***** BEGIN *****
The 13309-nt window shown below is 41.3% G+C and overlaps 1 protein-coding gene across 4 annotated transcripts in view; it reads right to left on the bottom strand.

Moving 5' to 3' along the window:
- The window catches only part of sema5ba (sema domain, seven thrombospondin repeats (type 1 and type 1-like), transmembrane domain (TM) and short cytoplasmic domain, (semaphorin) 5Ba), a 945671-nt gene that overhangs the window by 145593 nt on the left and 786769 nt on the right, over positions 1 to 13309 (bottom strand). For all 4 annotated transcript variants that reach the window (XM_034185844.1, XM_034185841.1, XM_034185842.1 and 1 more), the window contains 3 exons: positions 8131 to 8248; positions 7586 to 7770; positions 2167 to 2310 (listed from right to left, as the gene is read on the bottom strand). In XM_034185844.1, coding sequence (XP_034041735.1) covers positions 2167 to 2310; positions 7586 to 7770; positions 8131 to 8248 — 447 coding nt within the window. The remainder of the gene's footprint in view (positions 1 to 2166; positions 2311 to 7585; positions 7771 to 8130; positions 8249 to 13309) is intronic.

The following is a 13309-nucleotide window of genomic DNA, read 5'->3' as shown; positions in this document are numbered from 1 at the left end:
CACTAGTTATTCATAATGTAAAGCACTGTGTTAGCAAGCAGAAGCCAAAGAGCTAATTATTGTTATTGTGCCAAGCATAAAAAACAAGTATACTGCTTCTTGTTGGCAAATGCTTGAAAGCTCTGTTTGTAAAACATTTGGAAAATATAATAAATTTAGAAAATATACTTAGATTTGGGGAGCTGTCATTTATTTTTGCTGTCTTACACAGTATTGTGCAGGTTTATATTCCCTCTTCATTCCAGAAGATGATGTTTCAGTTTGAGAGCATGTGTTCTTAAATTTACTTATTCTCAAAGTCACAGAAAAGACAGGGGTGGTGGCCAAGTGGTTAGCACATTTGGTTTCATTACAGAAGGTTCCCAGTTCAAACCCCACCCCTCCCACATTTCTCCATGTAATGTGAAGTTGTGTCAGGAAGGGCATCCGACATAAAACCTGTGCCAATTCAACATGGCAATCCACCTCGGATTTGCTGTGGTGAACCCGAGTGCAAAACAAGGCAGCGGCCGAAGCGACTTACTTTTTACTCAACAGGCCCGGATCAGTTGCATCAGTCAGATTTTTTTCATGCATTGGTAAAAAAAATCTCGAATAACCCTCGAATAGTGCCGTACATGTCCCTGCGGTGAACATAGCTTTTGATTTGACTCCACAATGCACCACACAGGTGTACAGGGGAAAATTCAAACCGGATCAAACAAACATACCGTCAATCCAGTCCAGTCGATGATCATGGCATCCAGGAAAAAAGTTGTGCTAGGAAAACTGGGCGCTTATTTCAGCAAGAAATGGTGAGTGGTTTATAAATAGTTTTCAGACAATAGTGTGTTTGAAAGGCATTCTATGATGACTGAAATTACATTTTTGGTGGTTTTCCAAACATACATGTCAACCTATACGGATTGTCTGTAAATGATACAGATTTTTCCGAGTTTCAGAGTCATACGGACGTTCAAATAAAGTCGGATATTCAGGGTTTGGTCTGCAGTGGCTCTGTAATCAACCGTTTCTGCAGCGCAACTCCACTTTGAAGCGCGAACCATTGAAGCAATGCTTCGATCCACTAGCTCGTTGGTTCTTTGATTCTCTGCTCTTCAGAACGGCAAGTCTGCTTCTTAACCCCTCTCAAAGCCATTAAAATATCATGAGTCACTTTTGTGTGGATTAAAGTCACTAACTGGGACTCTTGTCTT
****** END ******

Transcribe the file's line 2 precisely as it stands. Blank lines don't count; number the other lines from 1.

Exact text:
Moving 5' to 3' along the window: